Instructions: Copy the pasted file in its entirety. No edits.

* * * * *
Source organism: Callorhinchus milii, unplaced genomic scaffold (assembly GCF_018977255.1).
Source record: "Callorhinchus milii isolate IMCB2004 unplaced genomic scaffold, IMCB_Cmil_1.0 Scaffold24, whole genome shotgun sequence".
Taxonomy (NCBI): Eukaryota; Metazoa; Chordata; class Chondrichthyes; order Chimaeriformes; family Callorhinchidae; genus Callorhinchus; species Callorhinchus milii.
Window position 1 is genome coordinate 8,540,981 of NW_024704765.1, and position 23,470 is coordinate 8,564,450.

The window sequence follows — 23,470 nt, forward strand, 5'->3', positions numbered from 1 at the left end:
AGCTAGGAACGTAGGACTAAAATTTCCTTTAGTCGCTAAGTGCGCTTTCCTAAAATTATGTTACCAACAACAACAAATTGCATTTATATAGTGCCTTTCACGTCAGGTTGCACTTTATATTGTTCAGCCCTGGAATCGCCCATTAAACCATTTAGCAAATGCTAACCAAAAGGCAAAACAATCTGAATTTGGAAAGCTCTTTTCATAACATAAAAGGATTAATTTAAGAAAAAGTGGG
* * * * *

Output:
Source organism: Callorhinchus milii, unplaced genomic scaffold (assembly GCF_018977255.1).
Source record: "Callorhinchus milii isolate IMCB2004 unplaced genomic scaffold, IMCB_Cmil_1.0 Scaffold24, whole genome shotgun sequence".
Taxonomy (NCBI): Eukaryota; Metazoa; Chordata; class Chondrichthyes; order Chimaeriformes; family Callorhinchidae; genus Callorhinchus; species Callorhinchus milii.
Window position 1 is genome coordinate 8,540,981 of NW_024704765.1, and position 23,470 is coordinate 8,564,450.

The window sequence follows — 23,470 nt, forward strand, 5'->3', positions numbered from 1 at the left end:
AGCTAGGAACGTAGGACTAAAATTTCCTTTAGTCGCTAAGTGCGCTTTCCTAAAATTATGTTACCAACAACAACAAATTGCATTTATATAGTGCCTTTCACGTCAGGTTGCACTTTATATTGTTCAGCCCTGGAATCGCCCATTAAACCATTTAGCAAATGCTAACCAAAAGGCAAAACAATCTGAATTTGGAAAGCTCTTTTCATAACATAAAAGGATTAATTTAAGAAAAAGTGGG